Students Design Beach Vacuum That Can Suck Up Microplastics While Leaving All the Sand
It’s midweek in Backyard Bend and here’s a nice bit of ‘Positive News’ from the Good News Network and the video from the Star-Advertiser Honolulu, Hawaii. It feels good to see and know there are people working on solutions!
It’s already challenging enough for environmentalists to keep beaches clear of washed up trash and plastic debris – but the most difficult problem lies in cleaning up all of the millions of tiny microplastics that are impossible to pick up and separate from the sand.
Fortunately, a group of engineering students succeeded in developing a massive new vacuum cleaner that can collect microplastics without removing any of the sand from the beach.
The 12 Canadian students from the University of Sherbrooke in Quebec built their Hoola One plastic vacuum cleaner as a class project.
“We did some research and we realized there was no machine around the world to do this kind of job,” Hoola One co-founder Sam Duval told Hawaii Public Radio. “So we told each other, ʻWe will invent it,’ and we did it.”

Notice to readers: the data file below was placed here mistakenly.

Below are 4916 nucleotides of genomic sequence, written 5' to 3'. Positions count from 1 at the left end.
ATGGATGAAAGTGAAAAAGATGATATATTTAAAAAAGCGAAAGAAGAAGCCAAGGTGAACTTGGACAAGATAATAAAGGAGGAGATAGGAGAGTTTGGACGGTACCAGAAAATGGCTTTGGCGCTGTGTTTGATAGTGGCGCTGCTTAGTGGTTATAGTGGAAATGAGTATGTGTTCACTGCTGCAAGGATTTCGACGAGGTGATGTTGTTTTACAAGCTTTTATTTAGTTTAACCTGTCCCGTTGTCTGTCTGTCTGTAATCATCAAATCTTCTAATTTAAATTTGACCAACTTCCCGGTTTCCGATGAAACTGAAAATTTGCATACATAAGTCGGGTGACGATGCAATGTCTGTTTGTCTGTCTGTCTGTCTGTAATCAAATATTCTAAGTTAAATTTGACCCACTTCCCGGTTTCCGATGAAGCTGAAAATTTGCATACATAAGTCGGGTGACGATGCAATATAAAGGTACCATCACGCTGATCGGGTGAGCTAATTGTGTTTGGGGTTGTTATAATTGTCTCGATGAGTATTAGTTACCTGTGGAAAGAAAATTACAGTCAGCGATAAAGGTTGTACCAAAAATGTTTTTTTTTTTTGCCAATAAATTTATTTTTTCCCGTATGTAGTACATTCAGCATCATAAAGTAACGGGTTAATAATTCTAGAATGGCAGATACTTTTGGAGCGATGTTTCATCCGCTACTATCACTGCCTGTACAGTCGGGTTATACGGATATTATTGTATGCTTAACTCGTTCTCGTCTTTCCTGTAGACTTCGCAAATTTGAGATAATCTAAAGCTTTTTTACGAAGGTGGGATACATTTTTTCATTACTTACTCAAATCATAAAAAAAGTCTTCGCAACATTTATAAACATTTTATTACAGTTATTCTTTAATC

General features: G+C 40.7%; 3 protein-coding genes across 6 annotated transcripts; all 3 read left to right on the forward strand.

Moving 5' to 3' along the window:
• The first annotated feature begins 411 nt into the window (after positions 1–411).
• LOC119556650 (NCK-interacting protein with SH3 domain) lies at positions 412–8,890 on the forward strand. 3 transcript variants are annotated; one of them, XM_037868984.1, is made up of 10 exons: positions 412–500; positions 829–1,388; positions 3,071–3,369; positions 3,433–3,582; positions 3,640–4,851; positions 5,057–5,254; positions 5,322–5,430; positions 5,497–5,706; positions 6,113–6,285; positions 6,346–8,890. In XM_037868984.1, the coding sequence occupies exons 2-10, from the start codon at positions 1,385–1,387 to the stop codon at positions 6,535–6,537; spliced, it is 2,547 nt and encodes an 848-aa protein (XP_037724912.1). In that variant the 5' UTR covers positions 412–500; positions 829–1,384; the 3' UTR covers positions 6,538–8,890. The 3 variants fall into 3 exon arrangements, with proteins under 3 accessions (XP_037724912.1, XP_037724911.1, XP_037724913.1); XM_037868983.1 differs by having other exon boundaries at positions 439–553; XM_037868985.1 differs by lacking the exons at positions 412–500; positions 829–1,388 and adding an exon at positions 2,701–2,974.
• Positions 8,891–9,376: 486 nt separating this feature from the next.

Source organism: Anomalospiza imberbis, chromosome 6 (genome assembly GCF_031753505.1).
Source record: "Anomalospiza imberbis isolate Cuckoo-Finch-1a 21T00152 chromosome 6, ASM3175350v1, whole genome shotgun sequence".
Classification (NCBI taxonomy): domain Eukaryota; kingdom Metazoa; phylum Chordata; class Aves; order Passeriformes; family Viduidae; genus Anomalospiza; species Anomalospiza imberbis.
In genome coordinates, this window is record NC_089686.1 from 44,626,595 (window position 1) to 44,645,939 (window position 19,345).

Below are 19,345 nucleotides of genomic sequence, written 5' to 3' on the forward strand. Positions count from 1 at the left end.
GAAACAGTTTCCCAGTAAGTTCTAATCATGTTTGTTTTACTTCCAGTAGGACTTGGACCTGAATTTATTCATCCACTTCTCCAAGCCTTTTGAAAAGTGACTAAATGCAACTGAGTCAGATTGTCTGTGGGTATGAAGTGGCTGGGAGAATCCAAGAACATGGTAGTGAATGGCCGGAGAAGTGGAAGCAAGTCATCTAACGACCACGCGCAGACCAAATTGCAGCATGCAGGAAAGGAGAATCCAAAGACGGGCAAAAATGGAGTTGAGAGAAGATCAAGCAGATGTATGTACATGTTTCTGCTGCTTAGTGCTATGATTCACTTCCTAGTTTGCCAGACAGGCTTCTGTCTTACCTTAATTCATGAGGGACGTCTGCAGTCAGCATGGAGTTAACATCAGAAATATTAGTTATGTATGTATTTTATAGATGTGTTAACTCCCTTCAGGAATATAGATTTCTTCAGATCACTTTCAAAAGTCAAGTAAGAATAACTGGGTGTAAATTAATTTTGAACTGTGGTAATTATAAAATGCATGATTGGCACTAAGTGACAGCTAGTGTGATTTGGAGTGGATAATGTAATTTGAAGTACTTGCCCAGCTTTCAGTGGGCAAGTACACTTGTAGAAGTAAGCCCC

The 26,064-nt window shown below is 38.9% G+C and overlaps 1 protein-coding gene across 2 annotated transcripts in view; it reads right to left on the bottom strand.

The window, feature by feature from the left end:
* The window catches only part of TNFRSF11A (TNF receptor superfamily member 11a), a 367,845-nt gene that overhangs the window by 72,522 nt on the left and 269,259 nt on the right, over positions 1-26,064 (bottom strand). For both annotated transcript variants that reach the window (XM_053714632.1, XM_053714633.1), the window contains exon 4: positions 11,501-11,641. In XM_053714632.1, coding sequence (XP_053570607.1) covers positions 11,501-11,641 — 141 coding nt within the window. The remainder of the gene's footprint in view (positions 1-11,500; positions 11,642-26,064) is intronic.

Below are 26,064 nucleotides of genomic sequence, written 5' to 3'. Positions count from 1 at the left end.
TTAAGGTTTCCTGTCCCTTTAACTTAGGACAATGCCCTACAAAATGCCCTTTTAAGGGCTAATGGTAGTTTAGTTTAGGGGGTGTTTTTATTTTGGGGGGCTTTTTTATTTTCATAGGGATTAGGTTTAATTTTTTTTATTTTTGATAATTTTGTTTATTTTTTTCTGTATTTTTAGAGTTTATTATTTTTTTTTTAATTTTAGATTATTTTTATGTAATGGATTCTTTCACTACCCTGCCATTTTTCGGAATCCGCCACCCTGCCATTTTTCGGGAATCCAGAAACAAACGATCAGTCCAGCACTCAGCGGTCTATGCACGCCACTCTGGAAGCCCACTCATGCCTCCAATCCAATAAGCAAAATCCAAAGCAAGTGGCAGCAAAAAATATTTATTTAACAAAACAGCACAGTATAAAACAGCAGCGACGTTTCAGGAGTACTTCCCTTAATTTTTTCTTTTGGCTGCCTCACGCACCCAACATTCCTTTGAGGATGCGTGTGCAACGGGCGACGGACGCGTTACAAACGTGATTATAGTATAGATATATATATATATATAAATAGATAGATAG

Using a handheld hose, the machine sucks up plastic and sand and dumps it all into a massive tank of water. Since rocks and sand are heavier than plastic, they sink to the bottom of the tank so they can be dumped back onto the beach. The plastic, on the other hand, floats to the top of the tank.
As a means of testing their machine’s efficiency, they recently used it on the sands of Hawaii’s Kamilo Beach – which is also notorious for being one of the dirtiest beaches in the world.
Though their first prototype experienced a number of technical issues, the students managed to fix the problems and tidy up the beach.
According to Hawaii Public Radio, the team left the Hoola One vacuum on the island as a donation to the state department. They are now researching the ecological impacts of the vacuum on the beach while they search for funding and sponsorships to produce more Hoola One vacuums.
Assuming they are successful, then the machines could start cleaning up beaches around the world.